Visual soil examination and evaluation (VSEE) techniques are semi-quantitative methods that provide rapid and cost-effective information on soil quality. These are mostly applied at site or field level, but there is an increased need for soil quality indicators at farm level to allow integration with other sustainability indicators. The objectives of this study were to develop and apply a protocol for application of a VSEE technique at site level, to assess the VSEE observations against standardized laboratory analyses and to aggregate VSEE observations to farm level using an appropriate sampling design. The study was conducted at ten dairy farms in a reclaimed polder in the Netherlands with clay and organic soils. A stratified random sampling design was used to account for spatial variability in land use and soil series. VSEE was carried out using the Visual Soil Assessment approach. Results show that 81% of sites were assessed as good and the remainder as moderate to poor. For the clay soils, field observations of soil structure were significantly correlated with pH, bulk density, soil organic matter (SOM) and mean weight diameter of aggregates, whereas for organic soils, soil structure significantly correlated with pH, bulk density, organic C and SOM. The range in overall scores calculated at farm level was smaller than at site level, and most farms were assessed as good.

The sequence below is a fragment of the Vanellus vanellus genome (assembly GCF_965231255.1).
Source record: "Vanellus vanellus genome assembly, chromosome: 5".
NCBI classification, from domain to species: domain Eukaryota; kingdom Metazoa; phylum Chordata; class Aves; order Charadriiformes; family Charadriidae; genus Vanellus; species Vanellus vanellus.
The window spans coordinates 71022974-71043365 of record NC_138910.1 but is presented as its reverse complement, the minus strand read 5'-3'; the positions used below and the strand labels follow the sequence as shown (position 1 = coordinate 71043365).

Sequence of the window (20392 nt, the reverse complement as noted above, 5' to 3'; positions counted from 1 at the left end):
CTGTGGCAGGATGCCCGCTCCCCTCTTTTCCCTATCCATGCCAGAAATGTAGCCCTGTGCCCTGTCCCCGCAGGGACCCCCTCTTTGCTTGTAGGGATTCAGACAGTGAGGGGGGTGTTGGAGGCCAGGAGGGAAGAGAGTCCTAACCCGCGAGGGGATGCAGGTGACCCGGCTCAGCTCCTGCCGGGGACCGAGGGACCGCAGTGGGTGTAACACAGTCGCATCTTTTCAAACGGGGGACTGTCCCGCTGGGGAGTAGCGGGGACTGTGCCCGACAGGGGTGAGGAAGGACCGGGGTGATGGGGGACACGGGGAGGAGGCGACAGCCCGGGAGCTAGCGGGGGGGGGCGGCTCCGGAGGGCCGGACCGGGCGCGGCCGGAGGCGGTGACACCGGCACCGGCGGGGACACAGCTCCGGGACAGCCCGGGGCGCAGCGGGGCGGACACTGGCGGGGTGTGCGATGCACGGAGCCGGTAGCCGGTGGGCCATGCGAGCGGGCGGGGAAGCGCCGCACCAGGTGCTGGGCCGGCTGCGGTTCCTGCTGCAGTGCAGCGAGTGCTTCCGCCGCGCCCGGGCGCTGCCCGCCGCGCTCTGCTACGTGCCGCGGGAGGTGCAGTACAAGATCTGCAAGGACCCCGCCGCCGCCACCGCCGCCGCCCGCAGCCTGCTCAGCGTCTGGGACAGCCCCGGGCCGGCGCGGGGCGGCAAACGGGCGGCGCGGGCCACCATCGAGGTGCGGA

Sonneveld, M. P. W., Heuvelink, G. B. M., & Moolenaar, S. W. (2014). Application of a visual soil examination and evaluation technique at site and farm level. Soil Use and Management, 30(2), 263-271. https://doi.org/10.1111/sum.12117